Currently we are in our civic engagement unit which is a four week course on learning about how to be civically engaged in our own community, Chicago. This year’s focus is on making short films having to do with each of these four values; Autonomy, Accountability, Purpose, and Gratitude. We were split up into groups and each day this week all of the groups got the opportunity to attend the International Children’s Film Festival, organized by Facets, the largest festival of films for children in North America. My group has learned a lot about films and below is our first film critique thus far in the course.

The Turtle and The Nightingale by Gershon Hinkson is a movie marketed for children, but it is really a movie for everyone and anyone. Have you ever thought about the responsibility of a parent? What they owe to their child? Why, to quote Harry, a character from the story, “parents get to choose whether they care or not, but we don’t get to choose whether it hurts or not”?

This short film is the story of three boys, each of whom have their own issues at home. Harry is being abused by his father, which transfers into his aggressive behavior at school. Turtle, or Liam, is the new kid at school who recently suffered a loss, an event that his father is handling very poorly. Ricky is Liam’s friend at school who has been bullied by Harry in the past. This movie is incredibly powerful and moving, and there were many scenes that affected us deeply. Through these scenes we learn how children’s home environments can affect their lives outside. They can learn to be caring and empathetic, aggressive and violent, or, in the best of cases, friendly and accepting. After their violent interactions, Harry, Liam, and Ricky are able to step outside of the lives built for them by their parents, and begin fresh.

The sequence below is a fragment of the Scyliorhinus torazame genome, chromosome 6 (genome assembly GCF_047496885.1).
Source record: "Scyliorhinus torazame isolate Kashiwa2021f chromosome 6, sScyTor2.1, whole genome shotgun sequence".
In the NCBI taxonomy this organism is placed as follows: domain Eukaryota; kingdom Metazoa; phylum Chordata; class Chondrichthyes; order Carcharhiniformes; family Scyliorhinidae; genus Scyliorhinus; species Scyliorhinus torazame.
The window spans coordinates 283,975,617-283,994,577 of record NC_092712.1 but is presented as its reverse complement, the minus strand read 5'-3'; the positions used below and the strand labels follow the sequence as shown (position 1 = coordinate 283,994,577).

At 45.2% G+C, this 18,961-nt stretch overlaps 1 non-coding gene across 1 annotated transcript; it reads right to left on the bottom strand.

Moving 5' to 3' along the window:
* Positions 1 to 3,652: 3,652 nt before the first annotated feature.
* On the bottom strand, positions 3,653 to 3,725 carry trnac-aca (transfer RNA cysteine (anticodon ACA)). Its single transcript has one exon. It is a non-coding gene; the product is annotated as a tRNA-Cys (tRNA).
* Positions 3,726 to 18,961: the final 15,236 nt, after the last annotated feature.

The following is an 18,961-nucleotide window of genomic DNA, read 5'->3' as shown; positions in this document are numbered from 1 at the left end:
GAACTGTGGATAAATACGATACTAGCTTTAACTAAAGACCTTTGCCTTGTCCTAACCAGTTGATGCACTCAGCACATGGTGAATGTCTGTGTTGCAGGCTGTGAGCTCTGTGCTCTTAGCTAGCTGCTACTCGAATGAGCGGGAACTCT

Everyone felt that the movie was very interesting and enjoyed watching it. The movie sent out a specific message explaining the quote mentioned above, “Why do parents get to choose whether they care or not, but we don’t get to choose whether it hurts or not?”. It gave the voice to those who sometimes don’t have any. It showed that, while these kids may love their parents, they don’t want to become them, and it gave us as viewers a glimpse into a world that 10 and 11 year olds are discovering they have control over. This movie was one of my personal favorites. It can connect with kids on many levels. It does a great job of showing how your home life can affect your social life. In the end it goes to show that every problem can be reversed and it’s never worth harming yourself.